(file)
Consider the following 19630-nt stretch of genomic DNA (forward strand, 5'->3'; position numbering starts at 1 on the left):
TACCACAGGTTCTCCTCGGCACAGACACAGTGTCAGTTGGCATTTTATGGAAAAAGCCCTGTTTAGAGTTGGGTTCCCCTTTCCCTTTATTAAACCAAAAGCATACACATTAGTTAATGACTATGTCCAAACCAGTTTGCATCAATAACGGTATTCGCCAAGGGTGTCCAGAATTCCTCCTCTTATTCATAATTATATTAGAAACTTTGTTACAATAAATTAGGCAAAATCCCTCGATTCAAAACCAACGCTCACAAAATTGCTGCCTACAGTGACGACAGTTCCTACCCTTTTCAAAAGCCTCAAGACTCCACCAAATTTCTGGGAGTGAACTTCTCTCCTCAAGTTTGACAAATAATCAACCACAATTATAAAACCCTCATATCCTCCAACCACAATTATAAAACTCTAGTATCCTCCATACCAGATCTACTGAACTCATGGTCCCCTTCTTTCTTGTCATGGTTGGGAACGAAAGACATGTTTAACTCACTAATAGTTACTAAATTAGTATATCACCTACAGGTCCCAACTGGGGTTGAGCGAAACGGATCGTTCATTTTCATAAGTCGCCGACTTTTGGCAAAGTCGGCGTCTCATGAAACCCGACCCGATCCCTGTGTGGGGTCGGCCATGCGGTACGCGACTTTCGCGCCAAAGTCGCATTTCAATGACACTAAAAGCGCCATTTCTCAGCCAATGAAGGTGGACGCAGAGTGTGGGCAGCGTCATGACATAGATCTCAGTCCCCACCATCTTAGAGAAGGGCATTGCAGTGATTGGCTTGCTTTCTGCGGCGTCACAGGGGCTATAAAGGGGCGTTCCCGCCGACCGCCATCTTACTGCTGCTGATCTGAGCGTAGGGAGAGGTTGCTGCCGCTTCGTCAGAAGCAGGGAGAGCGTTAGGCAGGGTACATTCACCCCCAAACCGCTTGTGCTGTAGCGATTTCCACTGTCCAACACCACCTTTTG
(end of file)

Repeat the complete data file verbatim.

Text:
Consider the following 19630-nt stretch of genomic DNA (forward strand, 5'->3'; position numbering starts at 1 on the left):
TACCACAGGTTCTCCTCGGCACAGACACAGTGTCAGTTGGCATTTTATGGAAAAAGCCCTGTTTAGAGTTGGGTTCCCCTTTCCCTTTATTAAACCAAAAGCATACACATTAGTTAATGACTATGTCCAAACCAGTTTGCATCAATAACGGTATTCGCCAAGGGTGTCCAGAATTCCTCCTCTTATTCATAATTATATTAGAAACTTTGTTACAATAAATTAGGCAAAATCCCTCGATTCAAAACCAACGCTCACAAAATTGCTGCCTACAGTGACGACAGTTCCTACCCTTTTCAAAAGCCTCAAGACTCCACCAAATTTCTGGGAGTGAACTTCTCTCCTCAAGTTTGACAAATAATCAACCACAATTATAAAACCCTCATATCCTCCAACCACAATTATAAAACTCTAGTATCCTCCATACCAGATCTACTGAACTCATGGTCCCCTTCTTTCTTGTCATGGTTGGGAACGAAAGACATGTTTAACTCACTAATAGTTACTAAATTAGTATATCACCTACAGGTCCCAACTGGGGTTGAGCGAAACGGATCGTTCATTTTCATAAGTCGCCGACTTTTGGCAAAGTCGGCGTCTCATGAAACCCGACCCGATCCCTGTGTGGGGTCGGCCATGCGGTACGCGACTTTCGCGCCAAAGTCGCATTTCAATGACACTAAAAGCGCCATTTCTCAGCCAATGAAGGTGGACGCAGAGTGTGGGCAGCGTCATGACATAGATCTCAGTCCCCACCATCTTAGAGAAGGGCATTGCAGTGATTGGCTTGCTTTCTGCGGCGTCACAGGGGCTATAAAGGGGCGTTCCCGCCGACCGCCATCTTACTGCTGCTGATCTGAGCGTAGGGAGAGGTTGCTGCCGCTTCGTCAGAAGCAGGGAGAGCGTTAGGCAGGGTACATTCACCCCCAAACCGCTTGTGCTGTAGCGATTTCCACTGTCCAACACCACCTTTTG